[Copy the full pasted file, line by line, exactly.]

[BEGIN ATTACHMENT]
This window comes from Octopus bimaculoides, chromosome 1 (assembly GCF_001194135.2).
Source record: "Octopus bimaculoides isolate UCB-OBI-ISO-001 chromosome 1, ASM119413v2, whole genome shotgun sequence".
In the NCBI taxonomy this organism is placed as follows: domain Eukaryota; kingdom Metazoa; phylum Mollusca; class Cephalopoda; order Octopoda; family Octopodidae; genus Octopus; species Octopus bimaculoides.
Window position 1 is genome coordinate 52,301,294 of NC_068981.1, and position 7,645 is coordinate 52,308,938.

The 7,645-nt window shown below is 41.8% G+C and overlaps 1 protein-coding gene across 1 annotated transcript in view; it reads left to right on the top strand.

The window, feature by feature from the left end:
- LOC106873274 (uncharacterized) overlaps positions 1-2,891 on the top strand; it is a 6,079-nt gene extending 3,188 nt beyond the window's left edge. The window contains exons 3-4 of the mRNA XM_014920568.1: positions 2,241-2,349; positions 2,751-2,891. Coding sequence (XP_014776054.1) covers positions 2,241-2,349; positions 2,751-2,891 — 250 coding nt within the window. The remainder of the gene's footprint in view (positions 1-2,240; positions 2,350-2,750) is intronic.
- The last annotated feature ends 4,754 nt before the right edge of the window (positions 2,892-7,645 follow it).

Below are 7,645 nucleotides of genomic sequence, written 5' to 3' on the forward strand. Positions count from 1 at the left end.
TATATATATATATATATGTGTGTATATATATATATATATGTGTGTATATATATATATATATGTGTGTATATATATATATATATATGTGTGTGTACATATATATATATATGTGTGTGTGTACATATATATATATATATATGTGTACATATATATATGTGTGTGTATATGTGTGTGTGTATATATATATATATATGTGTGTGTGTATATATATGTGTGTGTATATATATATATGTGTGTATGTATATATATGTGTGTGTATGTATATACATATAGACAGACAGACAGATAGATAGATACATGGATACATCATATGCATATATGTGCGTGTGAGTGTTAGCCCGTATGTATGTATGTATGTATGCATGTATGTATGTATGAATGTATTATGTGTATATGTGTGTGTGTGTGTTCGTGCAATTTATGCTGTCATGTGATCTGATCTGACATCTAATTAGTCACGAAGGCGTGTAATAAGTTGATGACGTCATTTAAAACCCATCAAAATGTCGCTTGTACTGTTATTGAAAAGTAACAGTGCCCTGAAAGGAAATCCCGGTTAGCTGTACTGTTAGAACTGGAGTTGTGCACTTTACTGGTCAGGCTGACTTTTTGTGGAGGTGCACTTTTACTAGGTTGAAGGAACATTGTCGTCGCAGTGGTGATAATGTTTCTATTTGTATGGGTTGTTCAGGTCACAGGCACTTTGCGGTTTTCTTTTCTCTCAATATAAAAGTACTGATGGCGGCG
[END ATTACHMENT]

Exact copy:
This window comes from Octopus bimaculoides, chromosome 1 (assembly GCF_001194135.2).
Source record: "Octopus bimaculoides isolate UCB-OBI-ISO-001 chromosome 1, ASM119413v2, whole genome shotgun sequence".
In the NCBI taxonomy this organism is placed as follows: domain Eukaryota; kingdom Metazoa; phylum Mollusca; class Cephalopoda; order Octopoda; family Octopodidae; genus Octopus; species Octopus bimaculoides.
Window position 1 is genome coordinate 52,301,294 of NC_068981.1, and position 7,645 is coordinate 52,308,938.

The 7,645-nt window shown below is 41.8% G+C and overlaps 1 protein-coding gene across 1 annotated transcript in view; it reads left to right on the top strand.

The window, feature by feature from the left end:
- LOC106873274 (uncharacterized) overlaps positions 1-2,891 on the top strand; it is a 6,079-nt gene extending 3,188 nt beyond the window's left edge. The window contains exons 3-4 of the mRNA XM_014920568.1: positions 2,241-2,349; positions 2,751-2,891. Coding sequence (XP_014776054.1) covers positions 2,241-2,349; positions 2,751-2,891 — 250 coding nt within the window. The remainder of the gene's footprint in view (positions 1-2,240; positions 2,350-2,750) is intronic.
- The last annotated feature ends 4,754 nt before the right edge of the window (positions 2,892-7,645 follow it).

Below are 7,645 nucleotides of genomic sequence, written 5' to 3' on the forward strand. Positions count from 1 at the left end.
TATATATATATATATATGTGTGTATATATATATATATATGTGTGTATATATATATATATATGTGTGTATATATATATATATATATGTGTGTGTACATATATATATATATGTGTGTGTGTACATATATATATATATATATGTGTACATATATATATGTGTGTGTATATGTGTGTGTGTATATATATATATATATGTGTGTGTGTATATATATGTGTGTGTATATATATATATGTGTGTATGTATATATATGTGTGTGTATGTATATACATATAGACAGACAGACAGATAGATAGATACATGGATACATCATATGCATATATGTGCGTGTGAGTGTTAGCCCGTATGTATGTATGTATGTATGCATGTATGTATGTATGAATGTATTATGTGTATATGTGTGTGTGTGTGTTCGTGCAATTTATGCTGTCATGTGATCTGATCTGACATCTAATTAGTCACGAAGGCGTGTAATAAGTTGATGACGTCATTTAAAACCCATCAAAATGTCGCTTGTACTGTTATTGAAAAGTAACAGTGCCCTGAAAGGAAATCCCGGTTAGCTGTACTGTTAGAACTGGAGTTGTGCACTTTACTGGTCAGGCTGACTTTTTGTGGAGGTGCACTTTTACTAGGTTGAAGGAACATTGTCGTCGCAGTGGTGATAATGTTTCTATTTGTATGGGTTGTTCAGGTCACAGGCACTTTGCGGTTTTCTTTTCTCTCAATATAAAAGTACTGATGGCGGCG